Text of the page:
“I should have seen this sh** coming down the hall/Every night I spent in that bed with you facing the wall/If I could have only once heard you scream/To feel you were alive
Instead of watching you abandoning yourself.”
When We Two Parted – The Afghan Whigs
Music is a funny thing. You just never know what’s going to take with an audience. Sometimes it’s the sugary pop confections of bubble gum music ala much of the music from the early 50s and sometimes it’s the all out sonic assaults of heavier stuff such as much of the metal that dominated the 80s. People’s tastes are fickle indeed.
Often what makes music popular is the assemblage of the music - the guitar solo or the drum beat. Too often, much attention isn’t paid to the lyrics. And there’s that rare of rare when the music and the lyrics combine to make something truly great which brings me to the case of Greg Dulli of the Afghan Whigs, the Twighlight Singers, and the Gutter Twins.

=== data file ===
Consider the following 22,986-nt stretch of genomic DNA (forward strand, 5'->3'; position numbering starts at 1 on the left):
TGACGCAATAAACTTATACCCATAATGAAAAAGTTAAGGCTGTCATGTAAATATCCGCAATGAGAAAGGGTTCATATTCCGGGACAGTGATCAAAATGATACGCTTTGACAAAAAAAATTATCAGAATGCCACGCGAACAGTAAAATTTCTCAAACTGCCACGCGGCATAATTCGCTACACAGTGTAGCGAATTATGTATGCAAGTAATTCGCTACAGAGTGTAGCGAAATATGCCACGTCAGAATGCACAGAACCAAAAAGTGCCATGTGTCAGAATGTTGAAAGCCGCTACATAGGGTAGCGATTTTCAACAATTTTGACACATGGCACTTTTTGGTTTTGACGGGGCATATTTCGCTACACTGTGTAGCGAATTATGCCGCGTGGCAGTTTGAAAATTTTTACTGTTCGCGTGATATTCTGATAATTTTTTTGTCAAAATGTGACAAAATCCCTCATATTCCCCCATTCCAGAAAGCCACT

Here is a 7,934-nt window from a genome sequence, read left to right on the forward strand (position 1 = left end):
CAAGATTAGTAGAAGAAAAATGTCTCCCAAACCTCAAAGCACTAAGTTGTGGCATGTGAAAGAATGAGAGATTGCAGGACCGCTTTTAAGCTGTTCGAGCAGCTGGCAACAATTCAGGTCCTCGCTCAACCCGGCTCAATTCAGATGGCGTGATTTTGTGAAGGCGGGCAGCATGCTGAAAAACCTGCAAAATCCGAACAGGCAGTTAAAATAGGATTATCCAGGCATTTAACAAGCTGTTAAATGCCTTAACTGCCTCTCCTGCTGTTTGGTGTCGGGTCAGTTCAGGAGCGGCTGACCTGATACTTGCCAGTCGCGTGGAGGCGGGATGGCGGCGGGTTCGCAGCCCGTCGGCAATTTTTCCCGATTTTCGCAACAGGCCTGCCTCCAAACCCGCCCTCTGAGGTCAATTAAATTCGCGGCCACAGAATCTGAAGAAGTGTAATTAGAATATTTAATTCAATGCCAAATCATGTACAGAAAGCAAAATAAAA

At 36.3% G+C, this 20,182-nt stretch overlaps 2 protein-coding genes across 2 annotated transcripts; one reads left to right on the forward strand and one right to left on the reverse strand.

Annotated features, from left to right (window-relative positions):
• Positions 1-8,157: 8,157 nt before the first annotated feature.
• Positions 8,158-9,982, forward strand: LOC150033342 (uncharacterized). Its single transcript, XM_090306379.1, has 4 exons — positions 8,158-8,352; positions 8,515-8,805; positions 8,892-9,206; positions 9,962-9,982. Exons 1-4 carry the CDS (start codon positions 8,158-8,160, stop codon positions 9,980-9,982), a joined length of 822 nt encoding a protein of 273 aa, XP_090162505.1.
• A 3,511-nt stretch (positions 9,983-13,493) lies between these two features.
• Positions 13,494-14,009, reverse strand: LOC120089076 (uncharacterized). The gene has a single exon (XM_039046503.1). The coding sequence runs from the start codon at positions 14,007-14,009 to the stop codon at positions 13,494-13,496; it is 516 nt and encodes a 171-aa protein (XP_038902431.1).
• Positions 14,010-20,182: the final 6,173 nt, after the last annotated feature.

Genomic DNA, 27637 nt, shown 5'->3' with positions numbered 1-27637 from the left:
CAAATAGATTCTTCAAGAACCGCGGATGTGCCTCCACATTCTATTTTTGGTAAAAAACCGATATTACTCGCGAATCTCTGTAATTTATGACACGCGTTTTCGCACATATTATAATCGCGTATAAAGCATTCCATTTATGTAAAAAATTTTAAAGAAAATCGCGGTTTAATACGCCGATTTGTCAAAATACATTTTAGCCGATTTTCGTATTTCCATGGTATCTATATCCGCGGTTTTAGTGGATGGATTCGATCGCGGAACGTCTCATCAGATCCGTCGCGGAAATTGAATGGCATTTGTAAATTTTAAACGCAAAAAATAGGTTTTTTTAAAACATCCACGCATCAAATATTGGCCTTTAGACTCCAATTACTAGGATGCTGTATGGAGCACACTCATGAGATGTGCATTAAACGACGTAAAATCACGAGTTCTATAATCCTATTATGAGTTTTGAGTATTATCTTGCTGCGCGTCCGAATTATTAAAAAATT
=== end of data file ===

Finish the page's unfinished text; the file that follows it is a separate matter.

Dulli is that rare example of a songwriter who, whether purposefully or not, writes lyrics complicated enough to alienate a large chuck of his potential audience. Seems to me he’s carrying on a long tradition of such singer-songwriters who, generally, are too smart for their own good – Leonard Cohen, and at times Bob Dylan, Kris Kristofferson immediately jump to mind. They’re our conscious and the voice of our times, our poet laureates giving voice to the current situation. But because sometimes their lyrics are obtuse, full of symbolism and other elements that obfuscate their meaning, they’re dropped for the lighter fair of the FM radio. Some, like Dylan find a way to have enough easy to grasp material out there to gain popularity and other like Cohen have longevity on their side, gaining enough of an audience to sustain them with each passing year.